Gene therapy is an alternative therapy to conventional drugs for the treatment of inherited, acquired, infectious or metabolic genetic diseases. We can differentiate two types of gene therapy according to the cells on which it acts [7]. Somatic gene therapy: consists of the insertion of functional genes that are absent in the individual. It is carried out in all the cells and tissues of the body with the aim of treating a disease or making a labeling, so that the modifications introduced, if they manage to last in the cell, are not heritable and only take place in said patient.

Germinal Gene Therapy

On the other hand, it causes the gene expression of the administered genetic material to be maintained in the offspring. Currently there are many ethical and legal conflicts with this type of gene therapy in germ cell lines, so it is not allowed. Until 2016, 2356 approved gene therapy clinical trials have been reported being carried out or completed in the world, the clinical protocols of Gene Therapy that have been carried out have been somatic therapy, [9] germ therapy is not authorized in any country, since an offspring with beneficial characteristics would be created over the rest of the people, who did not benefit from the therapy [10]. The forms of administration that exist in gene therapy are In Vivo and Ex Vivo therapies.7.9.14 The one that obtains the best results is Ex Vivo therapy [7].

An Ex Vivo approach involves the transduction of cells in culture followed by the injection of these modified cells into the target tissue. The genetically modified cells secrete the desired protein at the injection site. An advantage of this approach is the possibility of using non-viral vectors. Although this method results in a relatively low transfer efficiency, untransformed cells can be easily selected. Furthermore, cells can be well characterized and expanded before transplantation. Cells used for Ex Vivo gene therapy must be easily accessible and able to survive for longer periods of time in vitro without significantly changing their phenotype.

In vivo gene delivery involves the direct introduction of vectors, usually viruses. In Vivo administration minimizes manipulation of the target cell population by directly delivering these cells into their current environment. There are two main disadvantages: an immune response of the host towards the vector and infected cells, and the inability of most vectors to become unshakable in the host genome. Vectors used in gene therapy are varied but can be classified as viral or not. Therapeutic targets have been summarized with essentially four potential mechanisms [11-13].

Compensation Mutation

An attempt is made to correct causal molecular lesions for malignant transformation. Molecular chemotherapy: Selective delivery or propagation of gene products toxic to cancer or tumor stromal cells. Genetic immunoenhancement: Achieve active immunization against tumor-associated antigens by gene transfer either in tumor cells or cellular components of the immune system. Virus-mediated oncolysis: Viral vectors with conditional replication in tumor cells exerting oncolysis with direct cytopathic effects. According to the type of disorder, gene therapy is performed through one of the following approaches [14].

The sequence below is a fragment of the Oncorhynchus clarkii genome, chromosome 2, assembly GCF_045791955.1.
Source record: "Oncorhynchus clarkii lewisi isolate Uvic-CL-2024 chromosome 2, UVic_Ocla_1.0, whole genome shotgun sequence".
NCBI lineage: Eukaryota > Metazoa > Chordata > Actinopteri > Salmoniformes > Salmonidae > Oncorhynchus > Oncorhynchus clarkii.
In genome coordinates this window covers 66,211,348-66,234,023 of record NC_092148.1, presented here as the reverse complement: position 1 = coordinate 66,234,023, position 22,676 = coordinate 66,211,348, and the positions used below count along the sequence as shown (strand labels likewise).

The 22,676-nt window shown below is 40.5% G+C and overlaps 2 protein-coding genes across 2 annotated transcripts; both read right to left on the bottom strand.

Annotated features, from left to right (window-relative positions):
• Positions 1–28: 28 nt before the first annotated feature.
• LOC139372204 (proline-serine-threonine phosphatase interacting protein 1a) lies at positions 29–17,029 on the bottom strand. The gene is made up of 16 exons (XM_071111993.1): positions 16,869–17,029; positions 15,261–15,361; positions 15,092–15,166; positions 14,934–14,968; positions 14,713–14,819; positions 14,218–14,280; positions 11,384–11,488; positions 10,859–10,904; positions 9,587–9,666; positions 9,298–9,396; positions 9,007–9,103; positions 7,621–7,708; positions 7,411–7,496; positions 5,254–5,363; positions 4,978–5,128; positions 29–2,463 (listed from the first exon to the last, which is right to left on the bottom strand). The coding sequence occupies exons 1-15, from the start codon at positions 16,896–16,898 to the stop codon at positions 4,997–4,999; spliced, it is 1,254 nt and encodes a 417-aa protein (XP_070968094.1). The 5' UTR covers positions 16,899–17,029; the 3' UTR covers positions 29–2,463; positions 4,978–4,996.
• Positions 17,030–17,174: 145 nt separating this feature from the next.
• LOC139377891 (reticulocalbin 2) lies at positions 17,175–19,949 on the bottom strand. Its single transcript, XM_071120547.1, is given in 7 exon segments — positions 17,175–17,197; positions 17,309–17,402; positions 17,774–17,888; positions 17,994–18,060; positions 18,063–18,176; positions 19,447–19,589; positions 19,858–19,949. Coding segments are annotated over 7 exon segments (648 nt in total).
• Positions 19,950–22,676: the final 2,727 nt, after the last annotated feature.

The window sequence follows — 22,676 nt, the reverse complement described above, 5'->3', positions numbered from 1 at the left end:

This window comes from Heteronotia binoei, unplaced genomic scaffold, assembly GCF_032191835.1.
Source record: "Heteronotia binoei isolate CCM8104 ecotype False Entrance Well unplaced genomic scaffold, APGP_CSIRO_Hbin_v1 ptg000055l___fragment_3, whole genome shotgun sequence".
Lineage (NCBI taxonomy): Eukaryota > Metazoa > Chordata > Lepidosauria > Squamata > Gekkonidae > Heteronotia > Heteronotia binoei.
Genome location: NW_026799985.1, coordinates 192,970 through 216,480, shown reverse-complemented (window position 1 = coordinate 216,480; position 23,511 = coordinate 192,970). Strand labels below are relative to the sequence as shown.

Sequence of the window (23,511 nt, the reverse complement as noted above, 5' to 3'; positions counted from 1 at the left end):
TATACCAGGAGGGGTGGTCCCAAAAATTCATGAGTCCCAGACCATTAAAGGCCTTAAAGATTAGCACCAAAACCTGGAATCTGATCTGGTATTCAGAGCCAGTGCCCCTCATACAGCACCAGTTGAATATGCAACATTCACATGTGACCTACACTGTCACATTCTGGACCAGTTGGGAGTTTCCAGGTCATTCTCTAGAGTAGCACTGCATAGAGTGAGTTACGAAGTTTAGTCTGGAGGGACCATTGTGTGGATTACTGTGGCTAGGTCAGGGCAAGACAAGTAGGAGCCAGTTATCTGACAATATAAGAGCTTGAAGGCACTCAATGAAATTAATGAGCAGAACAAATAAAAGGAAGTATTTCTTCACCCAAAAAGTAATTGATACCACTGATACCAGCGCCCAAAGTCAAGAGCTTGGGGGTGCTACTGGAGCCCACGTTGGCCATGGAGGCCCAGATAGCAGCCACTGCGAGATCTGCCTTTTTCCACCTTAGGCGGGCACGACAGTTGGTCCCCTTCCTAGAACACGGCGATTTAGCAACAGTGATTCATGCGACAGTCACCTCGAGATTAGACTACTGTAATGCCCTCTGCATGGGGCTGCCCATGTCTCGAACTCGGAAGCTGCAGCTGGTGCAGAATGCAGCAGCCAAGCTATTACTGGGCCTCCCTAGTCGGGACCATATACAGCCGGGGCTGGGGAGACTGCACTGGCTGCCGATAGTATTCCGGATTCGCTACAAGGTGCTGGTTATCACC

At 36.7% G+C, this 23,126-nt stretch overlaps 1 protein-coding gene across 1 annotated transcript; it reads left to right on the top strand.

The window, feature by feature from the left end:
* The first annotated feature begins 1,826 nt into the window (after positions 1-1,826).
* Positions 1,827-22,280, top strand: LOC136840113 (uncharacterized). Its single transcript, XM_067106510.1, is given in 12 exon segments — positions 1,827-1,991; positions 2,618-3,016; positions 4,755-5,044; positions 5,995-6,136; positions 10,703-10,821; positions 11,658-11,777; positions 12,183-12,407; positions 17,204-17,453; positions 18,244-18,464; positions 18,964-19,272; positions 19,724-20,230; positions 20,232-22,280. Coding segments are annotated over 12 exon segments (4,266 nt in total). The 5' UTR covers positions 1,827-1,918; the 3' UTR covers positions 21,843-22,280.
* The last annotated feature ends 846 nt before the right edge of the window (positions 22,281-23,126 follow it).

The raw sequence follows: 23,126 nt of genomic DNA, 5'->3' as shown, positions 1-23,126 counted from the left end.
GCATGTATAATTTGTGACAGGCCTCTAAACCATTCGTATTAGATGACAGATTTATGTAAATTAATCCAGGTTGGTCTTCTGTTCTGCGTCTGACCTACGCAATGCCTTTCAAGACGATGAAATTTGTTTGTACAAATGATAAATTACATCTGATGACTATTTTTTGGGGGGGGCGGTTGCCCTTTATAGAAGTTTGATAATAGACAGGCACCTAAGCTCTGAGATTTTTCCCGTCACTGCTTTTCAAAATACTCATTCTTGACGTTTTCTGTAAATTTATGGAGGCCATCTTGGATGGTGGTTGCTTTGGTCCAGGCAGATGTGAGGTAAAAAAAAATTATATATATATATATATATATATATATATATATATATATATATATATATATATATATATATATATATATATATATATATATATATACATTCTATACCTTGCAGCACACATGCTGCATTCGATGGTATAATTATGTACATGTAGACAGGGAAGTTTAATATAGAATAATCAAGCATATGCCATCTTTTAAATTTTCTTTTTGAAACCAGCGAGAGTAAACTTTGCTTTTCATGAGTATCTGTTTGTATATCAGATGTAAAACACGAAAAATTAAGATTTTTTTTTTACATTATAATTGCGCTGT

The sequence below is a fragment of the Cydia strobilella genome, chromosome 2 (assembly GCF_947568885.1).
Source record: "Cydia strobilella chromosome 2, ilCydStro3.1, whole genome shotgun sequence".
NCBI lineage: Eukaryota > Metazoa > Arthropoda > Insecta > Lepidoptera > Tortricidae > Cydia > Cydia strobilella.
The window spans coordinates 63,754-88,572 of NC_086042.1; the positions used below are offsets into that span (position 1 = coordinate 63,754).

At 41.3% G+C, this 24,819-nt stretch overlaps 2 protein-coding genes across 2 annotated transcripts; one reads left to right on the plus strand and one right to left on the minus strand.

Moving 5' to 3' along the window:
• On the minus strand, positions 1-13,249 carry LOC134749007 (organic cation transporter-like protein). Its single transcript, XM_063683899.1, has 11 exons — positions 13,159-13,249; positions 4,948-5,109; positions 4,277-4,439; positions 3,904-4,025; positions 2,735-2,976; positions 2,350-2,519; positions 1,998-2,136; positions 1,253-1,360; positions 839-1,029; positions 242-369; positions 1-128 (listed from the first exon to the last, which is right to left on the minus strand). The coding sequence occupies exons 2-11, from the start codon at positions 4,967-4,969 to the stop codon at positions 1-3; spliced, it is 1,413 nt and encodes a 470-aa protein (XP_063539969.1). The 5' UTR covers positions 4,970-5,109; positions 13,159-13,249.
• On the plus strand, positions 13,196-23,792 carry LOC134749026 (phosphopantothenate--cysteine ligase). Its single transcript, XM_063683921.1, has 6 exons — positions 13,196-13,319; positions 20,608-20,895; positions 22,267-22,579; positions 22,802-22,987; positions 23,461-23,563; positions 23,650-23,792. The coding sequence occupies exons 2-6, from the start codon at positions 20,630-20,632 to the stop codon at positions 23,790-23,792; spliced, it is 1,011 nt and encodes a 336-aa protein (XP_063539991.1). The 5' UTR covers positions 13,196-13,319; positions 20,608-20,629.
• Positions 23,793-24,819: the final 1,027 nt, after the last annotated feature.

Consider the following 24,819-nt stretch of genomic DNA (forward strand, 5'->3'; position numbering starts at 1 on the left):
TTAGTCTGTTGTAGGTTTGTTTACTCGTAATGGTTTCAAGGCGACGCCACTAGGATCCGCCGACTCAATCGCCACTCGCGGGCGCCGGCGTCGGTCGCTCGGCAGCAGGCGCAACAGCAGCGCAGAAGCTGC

Gene Addition

Consists of introducing a correct copy of the functional gene so that it produces the corresponding protein in adequate quantities in the tissue to be treated. It is the most used procedure.

Gene Correction

Seeks to correct the altered gene by replacing it with the correct gene through homologous recombination, although at the moment this method is not very efficient. Instead, it is possible to exchange a specific mutated nucleotide, which is useful for treating diseases with point mutations.

Gene Suppression

Consists of reducing the expression of a certain gene, which is achieved through the use of interference RNA (shRNA) that induces the degradation or silencing of the target messenger RNA (mRNA). On the other hand, Hernández-Alcoceba proposes a schematization based on the function of therapy [11].

Transfer of Tumor Suppressor Genes

The treatment can affect the base of the cancer and inhibit the expression of oncogenes or transfer correct copies of tumor suppressor genes that have had deletions or mutations. In this way, tumor cells regain their response to pro-apoptotic stimuli, and they become more sensitive to chemotherapy.

Transfer of Cytotoxic Genes

By using selective routes of administration or modifications of the tropism of the vectors (targeting), it is possible to achieve a relatively specific transfer of genes into tumor cells. This allows the introduction of “suicide” genes that by various mechanisms (apoptosis, necrosis) cause destruction.

Angiogenic Inhibition